The Southwestern Historical Quarterly, Volume 59, July 1955 - April, 1956 Page: 26
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Southwestern Historical Quarterly
entertainment, she read aloud, completely without embarrassment,
stopping now and then to spell out an unfamiliar word.
On the morning of the eleventh day out, the boat landed at
New Orleans. The Jameses secured passage in a steamship for
Galveston, the fare sixteen dollars. The boat was crowded, all
passengers bound for Texas, and most of them for the first time.
Some of them were away from home for the first time.
One of the passengers told John James that the great influx of
immigrants had produced a sharp increase in the price of lands
and farm produce in northern Texas, that corn was a dollar a
bushel, and that pork was six and seven dollars per hundredweight.
This man lived at Waco, high up on the Brazos River. He was
taking bacon home to retail in the spring. If the water should
fail to rise, he said, the bacon would be hauled two hundred miles
to Houston, the carriage costing about two dollars per hundred-
weight. Within the last few years the price of cattle and hogs had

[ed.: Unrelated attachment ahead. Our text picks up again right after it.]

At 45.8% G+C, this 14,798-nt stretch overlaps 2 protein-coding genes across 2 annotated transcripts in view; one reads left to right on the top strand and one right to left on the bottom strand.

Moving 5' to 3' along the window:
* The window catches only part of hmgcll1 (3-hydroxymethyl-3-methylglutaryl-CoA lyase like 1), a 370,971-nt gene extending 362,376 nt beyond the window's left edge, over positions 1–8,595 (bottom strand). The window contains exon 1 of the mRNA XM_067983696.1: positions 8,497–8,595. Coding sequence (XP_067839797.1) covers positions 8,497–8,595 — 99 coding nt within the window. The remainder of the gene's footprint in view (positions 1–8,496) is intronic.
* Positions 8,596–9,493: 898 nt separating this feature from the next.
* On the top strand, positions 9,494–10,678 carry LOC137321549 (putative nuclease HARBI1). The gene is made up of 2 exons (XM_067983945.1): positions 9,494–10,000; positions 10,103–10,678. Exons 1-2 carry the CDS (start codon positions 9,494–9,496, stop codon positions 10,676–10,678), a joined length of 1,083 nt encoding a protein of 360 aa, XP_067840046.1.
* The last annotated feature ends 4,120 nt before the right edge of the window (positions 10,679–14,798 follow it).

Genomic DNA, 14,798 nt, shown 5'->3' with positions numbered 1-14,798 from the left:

At Galveston the Jameses found comfortable quarters in the
Tremont House, a large rambling structure with rooms that
were spacious and airy. Abby wrote home to her children that
their parents had had a delightful voyage across the Gulf, the
Gulf having been much smoother than the Mississippi. She de-
scribed "the company on board" as "a motley crew-hardly a
genteel-looking woman among them." Of the Tremont House she
wrote that it was the best in town, though "everything [was] in
true Southern fashion, at six's and seven's." In the town there
were "some quite pretty houses, almost all of wood, with orange
and fig trees in abundance, and oleanders and bananas so plenty
as to look common." The flocks of turkey buzzards in the streets
and on the common, however, looked strange to Abby.
On his walks through town, John saw beautiful roses--"the
green house kinds." He saw the aromatic Chinese arbor vitae,
oleanders, lemon trees growing from the seed and just opening
into bloom, fine foreign grapes, and an apple tree that was doing
"tolerably well." Tomato plants were ten inches high, and cab-
bages had been out all winter. Jessamine was in full foliage and
dahlias were up six inches, though not much was known about
caring for dahlias. Pineapples were growing in the open ground,
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Texas State Historical Association. The Southwestern Historical Quarterly, Volume 59, July 1955 - April, 1956, periodical, 1956; Austin, Texas. (texashistory.unt.edu/ark:/67531/metapth101162/m1/38/: accessed August 23, 2017), University of North Texas Libraries, The Portal to Texas History, texashistory.unt.edu; crediting Texas State Historical Association.